Bug 30758 - problem with Android.OS.Handler in C#
Summary: problem with Android.OS.Handler in C#
Status: RESOLVED ANSWERED
Alias: None
Product: Android
Classification: Xamarin
Component: BCL Class Libraries ()
Version: 5.2
Hardware: PC Windows
: Normal normal
Target Milestone: ---
Assignee: Jonathan Pryor
URL:
Depends on:
Blocks:
 
Reported: 2015-06-03 18:01 UTC by deceschevalier
Modified: 2015-06-15 10:53 UTC (History)
2 users (show)

Tags:
Is this bug a regression?: ---
Last known good build:

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Status:
RESOLVED ANSWERED

Description deceschevalier 2015-06-03 18:01:10 UTC
When I want to create a custom widget based on ImageView.

The code in java is like:

public class MyImageView extends ImageView {
	
	public MyImageView(Context context) {
		super(context);
		// TODO Auto-generated constructor stub
		camera = new Camera();
	}

	public MyImageView(Context context, AttributeSet attrs) {
		super(context, attrs);
		// TODO Auto-generated constructor stub
		camera = new Camera();
	}
        Handler test  = new Handler(){
            Matrix matrix = new Matrix();
            setImageMatrix(matrix);
        };
}

But in C# I can not code like this. Even I tried use Handler(Action<Message>), I still can't handle the ImageMatrix.
Comment 1 Jonathan Pryor 2015-06-04 06:38:59 UTC
> The code in java is like:

Your code doesn't make sense to me. Specifically, I don't see how this compiles:

        Handler test  = new Handler(){
            Matrix matrix = new Matrix();
            setImageMatrix(matrix);
        };

Attempting to create a minimal repro suggests that javac doesn't like it either:

error: invalid method declaration; return type required
		setImageMatrix(matrix);
		^

See also:

https://docs.oracle.com/javase/tutorial/java/javaOO/anonymousclasses.html#syntax-of-anonymous-classes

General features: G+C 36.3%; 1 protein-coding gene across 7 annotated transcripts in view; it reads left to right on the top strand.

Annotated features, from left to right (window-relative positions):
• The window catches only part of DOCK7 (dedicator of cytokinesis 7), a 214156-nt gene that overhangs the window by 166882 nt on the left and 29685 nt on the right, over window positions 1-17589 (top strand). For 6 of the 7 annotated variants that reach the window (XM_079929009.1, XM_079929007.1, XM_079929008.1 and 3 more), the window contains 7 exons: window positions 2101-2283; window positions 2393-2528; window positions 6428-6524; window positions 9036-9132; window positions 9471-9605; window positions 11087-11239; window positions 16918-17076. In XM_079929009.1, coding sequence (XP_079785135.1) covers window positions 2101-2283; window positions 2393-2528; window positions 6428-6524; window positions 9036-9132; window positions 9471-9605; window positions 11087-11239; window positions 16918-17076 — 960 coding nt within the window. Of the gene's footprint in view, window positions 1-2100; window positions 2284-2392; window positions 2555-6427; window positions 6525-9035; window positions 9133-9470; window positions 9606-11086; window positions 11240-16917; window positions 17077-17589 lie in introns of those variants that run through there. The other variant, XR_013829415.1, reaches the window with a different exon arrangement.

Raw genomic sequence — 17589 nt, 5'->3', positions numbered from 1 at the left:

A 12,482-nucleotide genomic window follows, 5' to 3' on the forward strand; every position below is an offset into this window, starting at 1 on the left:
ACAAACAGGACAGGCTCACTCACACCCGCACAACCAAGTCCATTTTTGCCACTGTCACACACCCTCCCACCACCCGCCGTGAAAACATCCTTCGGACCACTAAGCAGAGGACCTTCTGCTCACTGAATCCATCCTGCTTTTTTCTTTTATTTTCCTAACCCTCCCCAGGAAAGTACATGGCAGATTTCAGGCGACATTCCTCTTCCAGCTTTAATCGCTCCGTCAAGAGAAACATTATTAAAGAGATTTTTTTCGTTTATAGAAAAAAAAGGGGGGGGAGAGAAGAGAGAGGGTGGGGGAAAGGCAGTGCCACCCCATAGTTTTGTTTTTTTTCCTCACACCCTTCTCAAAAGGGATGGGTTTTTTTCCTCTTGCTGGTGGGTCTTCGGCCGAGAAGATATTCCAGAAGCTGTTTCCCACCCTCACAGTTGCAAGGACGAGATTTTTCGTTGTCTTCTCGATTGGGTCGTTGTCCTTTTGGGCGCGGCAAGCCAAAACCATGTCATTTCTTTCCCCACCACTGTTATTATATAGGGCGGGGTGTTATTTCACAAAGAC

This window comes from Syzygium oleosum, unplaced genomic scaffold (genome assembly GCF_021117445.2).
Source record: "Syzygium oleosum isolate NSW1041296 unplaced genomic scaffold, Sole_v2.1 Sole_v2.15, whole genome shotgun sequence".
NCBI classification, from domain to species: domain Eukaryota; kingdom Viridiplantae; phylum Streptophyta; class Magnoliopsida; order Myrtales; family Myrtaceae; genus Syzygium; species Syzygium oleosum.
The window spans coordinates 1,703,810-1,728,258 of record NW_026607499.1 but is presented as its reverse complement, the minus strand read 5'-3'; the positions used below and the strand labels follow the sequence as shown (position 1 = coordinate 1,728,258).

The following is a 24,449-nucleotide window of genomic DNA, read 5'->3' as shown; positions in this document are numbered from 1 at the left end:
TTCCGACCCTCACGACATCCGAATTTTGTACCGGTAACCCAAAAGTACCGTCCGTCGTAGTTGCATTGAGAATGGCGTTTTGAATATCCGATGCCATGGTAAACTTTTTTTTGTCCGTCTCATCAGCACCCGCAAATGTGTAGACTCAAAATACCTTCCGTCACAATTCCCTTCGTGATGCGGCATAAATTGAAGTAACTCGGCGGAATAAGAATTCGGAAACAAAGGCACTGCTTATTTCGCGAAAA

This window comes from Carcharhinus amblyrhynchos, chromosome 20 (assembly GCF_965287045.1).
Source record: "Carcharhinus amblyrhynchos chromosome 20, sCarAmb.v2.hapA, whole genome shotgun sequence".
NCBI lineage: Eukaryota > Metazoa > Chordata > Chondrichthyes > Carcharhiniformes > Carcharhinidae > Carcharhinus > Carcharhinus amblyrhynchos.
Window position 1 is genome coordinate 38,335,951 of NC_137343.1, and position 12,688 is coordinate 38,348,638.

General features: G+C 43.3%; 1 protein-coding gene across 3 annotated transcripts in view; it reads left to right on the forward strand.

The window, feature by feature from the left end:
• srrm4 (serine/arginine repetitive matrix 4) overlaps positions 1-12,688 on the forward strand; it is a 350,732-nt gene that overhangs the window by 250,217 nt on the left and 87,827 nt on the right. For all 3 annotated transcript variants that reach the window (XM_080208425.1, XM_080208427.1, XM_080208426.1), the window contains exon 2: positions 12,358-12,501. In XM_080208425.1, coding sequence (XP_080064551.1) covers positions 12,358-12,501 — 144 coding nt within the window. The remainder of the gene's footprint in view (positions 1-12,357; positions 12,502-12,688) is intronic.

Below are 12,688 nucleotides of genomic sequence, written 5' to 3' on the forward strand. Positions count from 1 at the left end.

> The anonymous class expression consists of the following:
> ...
> * A body, which is a class declaration body. More specifically, in the body,
>   method declarations are allowed but statements are not.

setImageMatrix(matrix) is a statement, not a field declaration (like matrix), nor a method declaration.

It could work if you had:

        Handler test  = new Handler(){{
            Matrix matrix = new Matrix();
            setImageMatrix(matrix);
        }};

Note the extra set of curly braces; the above provides a default constructor for the anonymous inner class, and the default constructor invokes creates the Matrix instance and calls setImageMatrix().

However, while that compiles, that's not what you wrote, and I don't understand what you wrote, or the intent of what you wrote.
Comment 2 deceschevalier 2015-06-12 14:34:30 UTC
i'm sorry i didn't make myself clear. 

the java code is like this

private Handler testHandler = new Handler() {
	private Matrix matrix = new Matrix();
	private float count = 0;

	@Override
	public void handleMessage(Message msg) {
        

        }
};

my problem is it seems there is no way to override the handleMessage in a Handler when i use c#.

and im sure the code above this time could work
Comment 3 Jonathan Pryor 2015-06-12 15:32:02 UTC
> private Handler testHandler = new Handler() {...};

This is an anonymous inner class. C# doesn't support anonymous inner classes, so make it an explicit class:

    // C#
    class MyTestHandler : Handler {
        Matrix matrix = new Matrix ();
        float count = 0;

        public override void HandleMessage (Message msg)
        {
            // ...
        }
    }

    // ...
    Handler testHandler = new MyTestHandler();
Comment 4 deceschevalier 2015-06-13 03:37:32 UTC
But if I make a explicit class, it can not use the variable in main class
Comment 5 Jonathan Pryor 2015-06-15 10:53:09 UTC
> But if I make a explicit class, it can not use the variable in main class

You can, it's just more complicated:

    class Outer {
        int value;

        class Inner {
            Outer self;
            public Inner(Outer self)
            {
                this.self = self;
                self.value++;
            }
        }
    }

You just need to change MyTestHandler to take a reference to the class to modify, and then it can access the fields within that class. (Nested classes can access all members of their enclosing scope.)